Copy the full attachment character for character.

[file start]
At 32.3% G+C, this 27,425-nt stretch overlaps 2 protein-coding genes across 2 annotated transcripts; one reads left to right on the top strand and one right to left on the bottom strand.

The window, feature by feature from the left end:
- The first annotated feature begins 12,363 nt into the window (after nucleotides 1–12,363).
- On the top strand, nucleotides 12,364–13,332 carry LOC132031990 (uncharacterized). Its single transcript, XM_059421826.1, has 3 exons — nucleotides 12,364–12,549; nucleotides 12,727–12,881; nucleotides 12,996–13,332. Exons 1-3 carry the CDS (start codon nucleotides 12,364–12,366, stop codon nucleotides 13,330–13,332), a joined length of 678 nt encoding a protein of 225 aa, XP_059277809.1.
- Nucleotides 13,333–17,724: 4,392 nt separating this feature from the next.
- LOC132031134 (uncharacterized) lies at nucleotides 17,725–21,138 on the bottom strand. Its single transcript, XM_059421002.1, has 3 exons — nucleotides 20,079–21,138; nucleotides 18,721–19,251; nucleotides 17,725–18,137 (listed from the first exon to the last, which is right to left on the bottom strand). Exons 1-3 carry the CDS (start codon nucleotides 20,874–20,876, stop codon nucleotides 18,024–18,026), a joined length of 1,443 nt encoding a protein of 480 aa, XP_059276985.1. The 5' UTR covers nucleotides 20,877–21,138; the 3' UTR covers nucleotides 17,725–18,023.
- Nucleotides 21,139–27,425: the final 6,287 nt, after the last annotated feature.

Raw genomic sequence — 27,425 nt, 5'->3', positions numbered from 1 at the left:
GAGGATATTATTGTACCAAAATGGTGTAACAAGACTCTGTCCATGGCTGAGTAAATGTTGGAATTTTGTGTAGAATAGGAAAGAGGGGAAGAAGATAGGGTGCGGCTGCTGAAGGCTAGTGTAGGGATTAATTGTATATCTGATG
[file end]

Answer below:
At 32.3% G+C, this 27,425-nt stretch overlaps 2 protein-coding genes across 2 annotated transcripts; one reads left to right on the top strand and one right to left on the bottom strand.

The window, feature by feature from the left end:
- The first annotated feature begins 12,363 nt into the window (after nucleotides 1–12,363).
- On the top strand, nucleotides 12,364–13,332 carry LOC132031990 (uncharacterized). Its single transcript, XM_059421826.1, has 3 exons — nucleotides 12,364–12,549; nucleotides 12,727–12,881; nucleotides 12,996–13,332. Exons 1-3 carry the CDS (start codon nucleotides 12,364–12,366, stop codon nucleotides 13,330–13,332), a joined length of 678 nt encoding a protein of 225 aa, XP_059277809.1.
- Nucleotides 13,333–17,724: 4,392 nt separating this feature from the next.
- LOC132031134 (uncharacterized) lies at nucleotides 17,725–21,138 on the bottom strand. Its single transcript, XM_059421002.1, has 3 exons — nucleotides 20,079–21,138; nucleotides 18,721–19,251; nucleotides 17,725–18,137 (listed from the first exon to the last, which is right to left on the bottom strand). Exons 1-3 carry the CDS (start codon nucleotides 20,874–20,876, stop codon nucleotides 18,024–18,026), a joined length of 1,443 nt encoding a protein of 480 aa, XP_059276985.1. The 5' UTR covers nucleotides 20,877–21,138; the 3' UTR covers nucleotides 17,725–18,023.
- Nucleotides 21,139–27,425: the final 6,287 nt, after the last annotated feature.

Raw genomic sequence — 27,425 nt, 5'->3', positions numbered from 1 at the left:
GAGGATATTATTGTACCAAAATGGTGTAACAAGACTCTGTCCATGGCTGAGTAAATGTTGGAATTTTGTGTAGAATAGGAAAGAGGGGAAGAAGATAGGGTGCGGCTGCTGAAGGCTAGTGTAGGGATTAATTGTATATCTGATG